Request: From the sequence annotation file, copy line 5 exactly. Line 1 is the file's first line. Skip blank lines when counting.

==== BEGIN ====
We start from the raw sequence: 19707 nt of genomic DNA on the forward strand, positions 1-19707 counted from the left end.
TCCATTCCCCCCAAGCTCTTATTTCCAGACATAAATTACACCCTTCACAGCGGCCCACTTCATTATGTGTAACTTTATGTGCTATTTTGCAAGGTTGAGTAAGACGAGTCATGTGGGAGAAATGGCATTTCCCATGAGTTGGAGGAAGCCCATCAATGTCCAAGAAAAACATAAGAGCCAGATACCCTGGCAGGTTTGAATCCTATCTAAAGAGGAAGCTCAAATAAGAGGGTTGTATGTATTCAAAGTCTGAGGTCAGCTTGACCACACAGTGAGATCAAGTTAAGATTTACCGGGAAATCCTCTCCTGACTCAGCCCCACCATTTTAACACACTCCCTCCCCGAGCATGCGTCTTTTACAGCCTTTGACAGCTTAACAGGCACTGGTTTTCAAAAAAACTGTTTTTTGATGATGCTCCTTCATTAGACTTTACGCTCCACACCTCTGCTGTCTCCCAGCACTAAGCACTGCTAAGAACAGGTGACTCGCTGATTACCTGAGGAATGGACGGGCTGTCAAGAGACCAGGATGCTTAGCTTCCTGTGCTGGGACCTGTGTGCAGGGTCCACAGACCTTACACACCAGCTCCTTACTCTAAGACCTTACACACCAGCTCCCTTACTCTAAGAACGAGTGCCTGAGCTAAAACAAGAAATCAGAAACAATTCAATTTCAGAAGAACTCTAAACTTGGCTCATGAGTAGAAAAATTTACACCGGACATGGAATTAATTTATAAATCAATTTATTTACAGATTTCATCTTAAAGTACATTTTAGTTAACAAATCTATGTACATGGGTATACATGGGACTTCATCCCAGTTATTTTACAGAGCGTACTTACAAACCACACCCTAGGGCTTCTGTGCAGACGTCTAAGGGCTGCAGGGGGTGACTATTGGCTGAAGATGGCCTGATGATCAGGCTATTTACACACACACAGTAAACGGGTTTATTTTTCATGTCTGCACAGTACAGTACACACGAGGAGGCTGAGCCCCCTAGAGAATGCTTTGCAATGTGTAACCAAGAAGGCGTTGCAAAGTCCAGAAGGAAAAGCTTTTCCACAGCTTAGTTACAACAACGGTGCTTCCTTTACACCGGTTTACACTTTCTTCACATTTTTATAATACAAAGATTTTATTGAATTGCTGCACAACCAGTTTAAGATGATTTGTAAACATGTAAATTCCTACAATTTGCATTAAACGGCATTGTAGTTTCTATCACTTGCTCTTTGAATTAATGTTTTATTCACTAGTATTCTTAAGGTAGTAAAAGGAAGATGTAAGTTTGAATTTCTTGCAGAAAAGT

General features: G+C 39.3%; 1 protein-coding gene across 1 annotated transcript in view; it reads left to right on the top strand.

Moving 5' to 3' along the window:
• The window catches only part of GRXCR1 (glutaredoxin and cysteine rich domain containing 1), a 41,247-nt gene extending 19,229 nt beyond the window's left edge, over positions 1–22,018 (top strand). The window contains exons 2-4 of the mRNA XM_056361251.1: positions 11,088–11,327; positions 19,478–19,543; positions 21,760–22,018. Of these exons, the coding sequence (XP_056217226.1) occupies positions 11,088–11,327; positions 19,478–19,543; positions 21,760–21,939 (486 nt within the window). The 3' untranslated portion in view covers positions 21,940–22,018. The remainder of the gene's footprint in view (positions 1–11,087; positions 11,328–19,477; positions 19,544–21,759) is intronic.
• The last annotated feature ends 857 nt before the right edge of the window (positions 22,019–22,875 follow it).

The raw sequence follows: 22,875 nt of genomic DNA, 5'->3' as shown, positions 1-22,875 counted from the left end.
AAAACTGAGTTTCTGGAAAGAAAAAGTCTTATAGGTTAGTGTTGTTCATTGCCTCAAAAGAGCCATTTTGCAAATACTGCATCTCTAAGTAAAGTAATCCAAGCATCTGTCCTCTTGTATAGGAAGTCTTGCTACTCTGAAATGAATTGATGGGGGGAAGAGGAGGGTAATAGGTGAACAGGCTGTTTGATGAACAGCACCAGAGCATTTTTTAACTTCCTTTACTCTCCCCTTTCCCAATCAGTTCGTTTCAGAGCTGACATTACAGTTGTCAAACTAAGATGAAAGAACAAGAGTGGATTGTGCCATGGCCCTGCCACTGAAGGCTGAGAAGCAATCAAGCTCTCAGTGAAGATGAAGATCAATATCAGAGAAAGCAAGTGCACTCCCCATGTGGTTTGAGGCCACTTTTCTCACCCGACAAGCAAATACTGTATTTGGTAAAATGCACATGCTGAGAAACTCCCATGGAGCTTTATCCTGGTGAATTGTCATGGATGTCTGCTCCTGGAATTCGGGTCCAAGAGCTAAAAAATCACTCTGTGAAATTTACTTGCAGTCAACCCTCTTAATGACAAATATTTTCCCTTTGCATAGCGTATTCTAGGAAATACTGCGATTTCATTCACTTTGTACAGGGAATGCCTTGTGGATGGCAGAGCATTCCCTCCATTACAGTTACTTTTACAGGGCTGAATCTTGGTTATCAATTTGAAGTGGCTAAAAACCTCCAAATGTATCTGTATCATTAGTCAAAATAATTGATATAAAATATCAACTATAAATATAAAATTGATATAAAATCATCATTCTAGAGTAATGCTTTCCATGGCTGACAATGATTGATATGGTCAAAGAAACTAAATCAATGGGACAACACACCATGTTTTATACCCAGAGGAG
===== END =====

• The window catches only part of GRXCR1 (glutaredoxin and cysteine rich domain containing 1), a 41,247-nt gene extending 19,229 nt beyond the window's left edge, over positions 1–22,018 (top strand). The window contains exons 2-4 of the mRNA XM_056361251.1: positions 11,088–11,327; positions 19,478–19,543; positions 21,760–22,018. Of these exons, the coding sequence (XP_056217226.1) occupies positions 11,088–11,327; positions 19,478–19,543; positions 21,760–21,939 (486 nt within the window). The 3' untranslated portion in view covers positions 21,940–22,018. The remainder of the gene's footprint in view (positions 1–11,087; positions 11,328–19,477; positions 19,544–21,759) is intronic.